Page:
Rollover Accidents in Virginia Are The Most Deadly Wrecks
Many people think head-on accidents are the most dangerous types of wrecks in the state. Although these crashes are very dangerous, rollover accidents in Virginia are even more lethal.
The grim nature of rollover accidents becomes apparent on the Safercar.gov site maintained by the National Highway Traffic Safety Administration (NHTSA).
Compared to wrecks like T-bone accidents and rear-enders, very few car, truck and van accidents involve a vehicle rolling over.
Of more than 9 million passenger vehicle, SUV, van, and pickup wrecks in a given year in the United States, only 2.1 percent involved a rollover. However, these wrecks cause more than 30 percent of all deaths from passenger vehicle crashes. Every year, about 7,500 people lose their lives in rollover crashes.
There is a strong correlation between deaths and not wearing seatbelts. Almost 70 percent of people who lose their lives in rollover crashes are not wearing a seatbelt. When an accident involves an ejection, the dangers of death or serious injuries is considerably higher.
The Majority of Rollover Accidents in Virginia Are Single Vehicle Incidents
About 85 percent of rollover crashes are single vehicle wrecks. Often a car, a pickup, or SUV flips over after leaving the highway or a driver takes a curve too fast. Collisions may also cause rollover wrecks.
In many cases, a driver is at fault for a rollover accident. He or she may be driving too fast for conditions or may be tired or distracted. Rollover accidents usually occur at higher speeds. More than three-quarters occur on roads where the posted speed limit is 55 mph or above.
Passengers are often the victims in rollover crashes. Depending on the circumstances, they may have grounds to file personal injury lawsuits against the driver. Here are some common causes of these wrecks.
Common Causes of Vehicle Rollover Accidents in Virginia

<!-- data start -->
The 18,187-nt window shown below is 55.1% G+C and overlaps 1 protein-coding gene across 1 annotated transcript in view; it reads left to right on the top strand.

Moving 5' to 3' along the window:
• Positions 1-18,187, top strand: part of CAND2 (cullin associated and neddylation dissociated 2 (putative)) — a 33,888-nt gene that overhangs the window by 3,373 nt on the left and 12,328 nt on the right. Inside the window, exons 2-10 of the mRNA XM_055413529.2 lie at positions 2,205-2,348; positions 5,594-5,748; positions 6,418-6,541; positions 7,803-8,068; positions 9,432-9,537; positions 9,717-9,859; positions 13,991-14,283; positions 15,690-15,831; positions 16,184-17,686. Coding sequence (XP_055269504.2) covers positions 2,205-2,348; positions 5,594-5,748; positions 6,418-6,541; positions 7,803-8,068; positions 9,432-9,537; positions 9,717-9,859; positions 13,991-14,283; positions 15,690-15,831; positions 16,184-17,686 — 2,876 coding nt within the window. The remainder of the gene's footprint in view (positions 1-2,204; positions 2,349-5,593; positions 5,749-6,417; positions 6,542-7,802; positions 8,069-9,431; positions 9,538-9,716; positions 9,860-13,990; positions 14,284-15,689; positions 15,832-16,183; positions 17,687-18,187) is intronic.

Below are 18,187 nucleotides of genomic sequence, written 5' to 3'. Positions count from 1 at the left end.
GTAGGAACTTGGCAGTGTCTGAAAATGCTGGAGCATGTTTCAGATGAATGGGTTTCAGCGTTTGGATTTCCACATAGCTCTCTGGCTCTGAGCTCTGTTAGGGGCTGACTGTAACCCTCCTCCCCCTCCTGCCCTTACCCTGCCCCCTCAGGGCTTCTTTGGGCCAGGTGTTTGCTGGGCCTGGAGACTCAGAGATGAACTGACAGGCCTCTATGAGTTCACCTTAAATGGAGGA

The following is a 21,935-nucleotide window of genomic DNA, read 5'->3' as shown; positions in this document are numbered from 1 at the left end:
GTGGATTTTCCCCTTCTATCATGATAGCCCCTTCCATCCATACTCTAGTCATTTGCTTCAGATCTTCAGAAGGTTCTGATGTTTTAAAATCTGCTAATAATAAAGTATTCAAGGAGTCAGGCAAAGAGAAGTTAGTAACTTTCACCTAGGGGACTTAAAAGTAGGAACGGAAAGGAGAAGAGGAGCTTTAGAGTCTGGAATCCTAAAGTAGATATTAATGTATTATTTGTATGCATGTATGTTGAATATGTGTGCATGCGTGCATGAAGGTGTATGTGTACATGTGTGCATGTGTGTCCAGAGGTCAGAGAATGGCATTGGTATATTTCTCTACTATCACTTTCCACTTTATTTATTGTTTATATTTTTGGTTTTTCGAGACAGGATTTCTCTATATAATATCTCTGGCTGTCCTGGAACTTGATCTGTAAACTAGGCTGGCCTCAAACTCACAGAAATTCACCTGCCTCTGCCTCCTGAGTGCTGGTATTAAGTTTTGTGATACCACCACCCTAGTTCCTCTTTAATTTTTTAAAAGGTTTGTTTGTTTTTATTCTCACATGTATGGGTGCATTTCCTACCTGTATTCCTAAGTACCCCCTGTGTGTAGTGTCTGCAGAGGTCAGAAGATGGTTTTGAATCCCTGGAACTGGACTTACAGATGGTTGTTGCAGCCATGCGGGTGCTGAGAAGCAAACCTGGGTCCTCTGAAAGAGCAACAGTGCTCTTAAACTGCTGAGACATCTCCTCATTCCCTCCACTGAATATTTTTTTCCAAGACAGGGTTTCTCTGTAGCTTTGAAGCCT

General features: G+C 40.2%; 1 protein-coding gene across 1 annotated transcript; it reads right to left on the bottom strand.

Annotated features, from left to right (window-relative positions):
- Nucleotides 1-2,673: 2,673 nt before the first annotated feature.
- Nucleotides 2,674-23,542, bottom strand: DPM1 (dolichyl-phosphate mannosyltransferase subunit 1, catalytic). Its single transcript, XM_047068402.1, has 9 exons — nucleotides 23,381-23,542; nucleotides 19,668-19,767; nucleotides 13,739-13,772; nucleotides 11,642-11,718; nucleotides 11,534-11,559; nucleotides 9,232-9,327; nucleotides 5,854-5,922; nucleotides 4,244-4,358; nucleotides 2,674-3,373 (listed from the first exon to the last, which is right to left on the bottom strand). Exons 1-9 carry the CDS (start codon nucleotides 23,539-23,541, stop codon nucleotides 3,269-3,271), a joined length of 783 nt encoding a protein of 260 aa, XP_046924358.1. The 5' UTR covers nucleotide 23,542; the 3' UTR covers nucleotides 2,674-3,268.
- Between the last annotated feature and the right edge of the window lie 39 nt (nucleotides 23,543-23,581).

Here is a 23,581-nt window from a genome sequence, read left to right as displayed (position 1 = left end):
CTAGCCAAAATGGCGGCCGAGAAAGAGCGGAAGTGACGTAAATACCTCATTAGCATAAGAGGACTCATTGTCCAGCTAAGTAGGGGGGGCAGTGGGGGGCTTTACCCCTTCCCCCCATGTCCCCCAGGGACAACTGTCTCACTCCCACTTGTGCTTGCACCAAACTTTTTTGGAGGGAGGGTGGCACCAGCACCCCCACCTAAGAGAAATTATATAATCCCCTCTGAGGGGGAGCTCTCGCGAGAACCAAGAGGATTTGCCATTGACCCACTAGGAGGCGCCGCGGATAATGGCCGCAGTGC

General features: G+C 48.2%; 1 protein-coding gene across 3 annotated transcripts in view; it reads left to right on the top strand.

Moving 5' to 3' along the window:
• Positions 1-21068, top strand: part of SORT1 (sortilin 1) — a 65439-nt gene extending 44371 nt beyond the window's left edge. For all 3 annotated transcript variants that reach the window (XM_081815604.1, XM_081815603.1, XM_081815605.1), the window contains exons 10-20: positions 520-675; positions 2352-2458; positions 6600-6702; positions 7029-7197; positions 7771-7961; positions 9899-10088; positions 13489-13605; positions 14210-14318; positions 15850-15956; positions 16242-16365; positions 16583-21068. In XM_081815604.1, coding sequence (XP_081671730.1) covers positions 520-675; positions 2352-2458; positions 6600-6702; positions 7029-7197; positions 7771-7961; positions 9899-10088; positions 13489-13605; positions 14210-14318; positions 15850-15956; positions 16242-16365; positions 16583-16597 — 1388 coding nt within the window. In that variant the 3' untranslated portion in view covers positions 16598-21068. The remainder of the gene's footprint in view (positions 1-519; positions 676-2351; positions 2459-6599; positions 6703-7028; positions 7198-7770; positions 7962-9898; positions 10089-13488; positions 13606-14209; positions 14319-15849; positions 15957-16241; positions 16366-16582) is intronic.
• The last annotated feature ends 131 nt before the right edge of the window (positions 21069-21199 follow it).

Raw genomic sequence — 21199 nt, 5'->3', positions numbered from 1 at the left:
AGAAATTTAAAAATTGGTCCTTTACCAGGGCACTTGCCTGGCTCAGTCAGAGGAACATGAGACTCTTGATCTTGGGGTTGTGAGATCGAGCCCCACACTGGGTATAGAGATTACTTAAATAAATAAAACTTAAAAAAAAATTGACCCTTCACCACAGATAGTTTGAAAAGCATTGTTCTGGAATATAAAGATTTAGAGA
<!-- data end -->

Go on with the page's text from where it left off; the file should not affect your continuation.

1 A driver fails to slow down on a curve or a ramp;
2 A driver veers across a road and overcorrects;
3 The driver is tired and drives off the road;
4 The driver is distracted;
5 Another vehicle hits your car at an intersection;
6 A driver is drunk or driving under the influence of drugs;
7 High winds buffer a vehicle.
The Deadly Link Between SUVs and Rollover Accidents
Some cars and trucks are more prone to rolling over than others. Typically, SUVs are more likely to flip over the NHTSA notes in its report The Characteristics of Fatal Rollover Crashes.
The agency found the increasing popularity of SUVs and light trucks was leading to a spike in rollover deaths. High-sided vehicles like SUVs are more prone to flipping over.
According to consumer reports, a list of 19 vehicles with the worst rollover records is dominated by pickups and SUVs. Two of the worst vehicles were the Dodge Nitro and the Chevrolet Silverado.
In some cases, a defect may cause a car to roll over and accident victims may have grounds to sue a carmaker. However, these instances are rare. In the majority of rollover accidents in Virginia, a driver, or the driver of another vehicle will be at fault.
If you have been hurt in a rollover accident, you may have grounds to sue a culpable driver. Family members of a deceased rollover accident victim may have grounds to file a wrongful death claim. Please call our Virginia auto accident attorneys at (757) 333-3333.